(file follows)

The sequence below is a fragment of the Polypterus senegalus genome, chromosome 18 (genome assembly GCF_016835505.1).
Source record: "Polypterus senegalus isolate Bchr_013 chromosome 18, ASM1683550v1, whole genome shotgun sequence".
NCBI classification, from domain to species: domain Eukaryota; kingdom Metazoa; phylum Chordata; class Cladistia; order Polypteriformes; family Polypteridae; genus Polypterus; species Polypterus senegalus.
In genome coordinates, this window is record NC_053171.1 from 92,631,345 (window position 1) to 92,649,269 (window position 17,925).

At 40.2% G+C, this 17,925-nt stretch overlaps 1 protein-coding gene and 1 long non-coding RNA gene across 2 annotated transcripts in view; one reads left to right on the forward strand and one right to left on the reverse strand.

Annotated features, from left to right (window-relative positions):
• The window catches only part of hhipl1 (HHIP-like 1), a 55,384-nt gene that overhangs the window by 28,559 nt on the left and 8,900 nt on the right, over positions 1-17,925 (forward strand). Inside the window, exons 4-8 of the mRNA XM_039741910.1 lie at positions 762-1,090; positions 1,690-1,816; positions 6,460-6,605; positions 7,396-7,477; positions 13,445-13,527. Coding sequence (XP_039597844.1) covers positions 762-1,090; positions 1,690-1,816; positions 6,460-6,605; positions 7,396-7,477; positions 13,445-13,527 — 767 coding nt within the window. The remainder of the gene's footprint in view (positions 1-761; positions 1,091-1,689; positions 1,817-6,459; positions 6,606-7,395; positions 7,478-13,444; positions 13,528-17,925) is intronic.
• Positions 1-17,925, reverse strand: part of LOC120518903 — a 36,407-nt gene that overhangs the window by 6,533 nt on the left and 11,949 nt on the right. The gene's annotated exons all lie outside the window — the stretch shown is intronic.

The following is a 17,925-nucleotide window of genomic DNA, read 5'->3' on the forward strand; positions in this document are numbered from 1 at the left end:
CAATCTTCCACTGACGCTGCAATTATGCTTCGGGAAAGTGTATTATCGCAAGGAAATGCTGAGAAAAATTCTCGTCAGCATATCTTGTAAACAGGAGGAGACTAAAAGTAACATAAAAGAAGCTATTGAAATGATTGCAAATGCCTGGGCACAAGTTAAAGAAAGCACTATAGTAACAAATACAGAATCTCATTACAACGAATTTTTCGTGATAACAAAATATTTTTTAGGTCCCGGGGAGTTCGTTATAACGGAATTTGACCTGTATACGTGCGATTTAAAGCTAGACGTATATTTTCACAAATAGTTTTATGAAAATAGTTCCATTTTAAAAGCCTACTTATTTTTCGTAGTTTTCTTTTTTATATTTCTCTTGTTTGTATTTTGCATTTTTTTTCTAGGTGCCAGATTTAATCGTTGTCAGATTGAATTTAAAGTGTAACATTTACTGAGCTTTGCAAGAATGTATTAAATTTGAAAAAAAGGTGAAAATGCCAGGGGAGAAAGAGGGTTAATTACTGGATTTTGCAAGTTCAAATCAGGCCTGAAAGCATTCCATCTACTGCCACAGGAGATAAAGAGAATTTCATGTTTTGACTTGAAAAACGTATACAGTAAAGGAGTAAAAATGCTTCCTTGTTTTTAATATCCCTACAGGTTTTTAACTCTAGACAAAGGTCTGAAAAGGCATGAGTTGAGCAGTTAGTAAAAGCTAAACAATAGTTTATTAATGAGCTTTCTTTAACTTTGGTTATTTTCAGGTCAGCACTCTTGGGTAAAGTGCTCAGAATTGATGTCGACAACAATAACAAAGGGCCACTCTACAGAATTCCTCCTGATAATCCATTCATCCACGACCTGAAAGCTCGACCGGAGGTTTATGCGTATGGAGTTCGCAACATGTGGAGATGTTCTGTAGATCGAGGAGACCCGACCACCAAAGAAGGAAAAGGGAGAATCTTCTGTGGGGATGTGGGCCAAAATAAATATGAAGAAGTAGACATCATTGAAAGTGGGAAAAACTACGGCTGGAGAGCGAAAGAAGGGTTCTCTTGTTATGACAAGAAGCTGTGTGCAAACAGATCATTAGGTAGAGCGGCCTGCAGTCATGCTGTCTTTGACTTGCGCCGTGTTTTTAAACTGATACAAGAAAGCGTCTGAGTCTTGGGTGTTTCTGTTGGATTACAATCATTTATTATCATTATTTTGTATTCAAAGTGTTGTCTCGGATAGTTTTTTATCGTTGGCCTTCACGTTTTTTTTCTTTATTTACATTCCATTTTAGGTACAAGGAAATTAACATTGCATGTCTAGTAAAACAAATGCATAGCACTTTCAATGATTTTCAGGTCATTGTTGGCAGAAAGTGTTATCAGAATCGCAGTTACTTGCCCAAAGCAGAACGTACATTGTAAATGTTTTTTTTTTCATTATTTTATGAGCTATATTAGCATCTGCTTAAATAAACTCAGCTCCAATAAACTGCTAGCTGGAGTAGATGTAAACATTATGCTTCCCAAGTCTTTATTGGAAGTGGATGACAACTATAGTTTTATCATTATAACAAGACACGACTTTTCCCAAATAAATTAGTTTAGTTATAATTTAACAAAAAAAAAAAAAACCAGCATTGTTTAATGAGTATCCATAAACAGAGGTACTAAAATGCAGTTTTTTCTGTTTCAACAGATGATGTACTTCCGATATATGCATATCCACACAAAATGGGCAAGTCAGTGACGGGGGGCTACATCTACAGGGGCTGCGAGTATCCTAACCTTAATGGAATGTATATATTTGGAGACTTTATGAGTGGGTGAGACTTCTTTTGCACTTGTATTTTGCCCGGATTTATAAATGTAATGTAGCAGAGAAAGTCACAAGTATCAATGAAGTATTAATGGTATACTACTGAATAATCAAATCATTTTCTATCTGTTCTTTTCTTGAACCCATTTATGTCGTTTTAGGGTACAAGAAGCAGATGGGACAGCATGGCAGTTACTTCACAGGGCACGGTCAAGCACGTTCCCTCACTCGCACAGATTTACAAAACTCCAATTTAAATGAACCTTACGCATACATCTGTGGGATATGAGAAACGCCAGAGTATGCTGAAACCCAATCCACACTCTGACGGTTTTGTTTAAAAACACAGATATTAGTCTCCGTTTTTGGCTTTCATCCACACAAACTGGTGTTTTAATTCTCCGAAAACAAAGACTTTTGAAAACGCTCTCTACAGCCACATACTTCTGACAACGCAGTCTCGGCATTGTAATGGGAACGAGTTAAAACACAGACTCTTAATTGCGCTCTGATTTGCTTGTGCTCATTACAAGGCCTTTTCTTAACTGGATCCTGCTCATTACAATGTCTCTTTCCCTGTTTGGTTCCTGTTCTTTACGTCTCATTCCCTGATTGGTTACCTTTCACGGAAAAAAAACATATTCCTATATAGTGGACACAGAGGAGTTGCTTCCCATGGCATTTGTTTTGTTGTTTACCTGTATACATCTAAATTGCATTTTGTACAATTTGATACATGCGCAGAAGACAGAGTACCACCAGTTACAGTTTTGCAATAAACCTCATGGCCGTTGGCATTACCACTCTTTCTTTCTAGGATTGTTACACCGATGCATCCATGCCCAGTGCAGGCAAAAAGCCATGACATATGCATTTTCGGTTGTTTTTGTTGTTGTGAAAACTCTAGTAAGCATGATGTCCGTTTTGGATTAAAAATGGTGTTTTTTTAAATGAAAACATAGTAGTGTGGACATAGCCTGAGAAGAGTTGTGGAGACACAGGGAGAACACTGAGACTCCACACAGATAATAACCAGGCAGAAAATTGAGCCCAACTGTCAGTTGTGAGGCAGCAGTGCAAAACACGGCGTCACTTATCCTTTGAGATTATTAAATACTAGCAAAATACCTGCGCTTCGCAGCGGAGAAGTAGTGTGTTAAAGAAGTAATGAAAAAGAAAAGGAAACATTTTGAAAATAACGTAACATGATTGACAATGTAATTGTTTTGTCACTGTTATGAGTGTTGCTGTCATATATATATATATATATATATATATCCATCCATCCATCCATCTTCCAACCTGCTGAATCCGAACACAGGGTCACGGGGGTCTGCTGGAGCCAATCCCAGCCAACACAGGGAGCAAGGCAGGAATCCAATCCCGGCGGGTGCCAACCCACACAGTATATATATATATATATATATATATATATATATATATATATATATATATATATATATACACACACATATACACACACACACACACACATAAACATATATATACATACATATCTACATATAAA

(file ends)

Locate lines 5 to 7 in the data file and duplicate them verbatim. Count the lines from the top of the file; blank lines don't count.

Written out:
At 40.2% G+C, this 17,925-nt stretch overlaps 1 protein-coding gene and 1 long non-coding RNA gene across 2 annotated transcripts in view; one reads left to right on the forward strand and one right to left on the reverse strand.

Annotated features, from left to right (window-relative positions):
• The window catches only part of hhipl1 (HHIP-like 1), a 55,384-nt gene that overhangs the window by 28,559 nt on the left and 8,900 nt on the right, over positions 1-17,925 (forward strand). Inside the window, exons 4-8 of the mRNA XM_039741910.1 lie at positions 762-1,090; positions 1,690-1,816; positions 6,460-6,605; positions 7,396-7,477; positions 13,445-13,527. Coding sequence (XP_039597844.1) covers positions 762-1,090; positions 1,690-1,816; positions 6,460-6,605; positions 7,396-7,477; positions 13,445-13,527 — 767 coding nt within the window. The remainder of the gene's footprint in view (positions 1-761; positions 1,091-1,689; positions 1,817-6,459; positions 6,606-7,395; positions 7,478-13,444; positions 13,528-17,925) is intronic.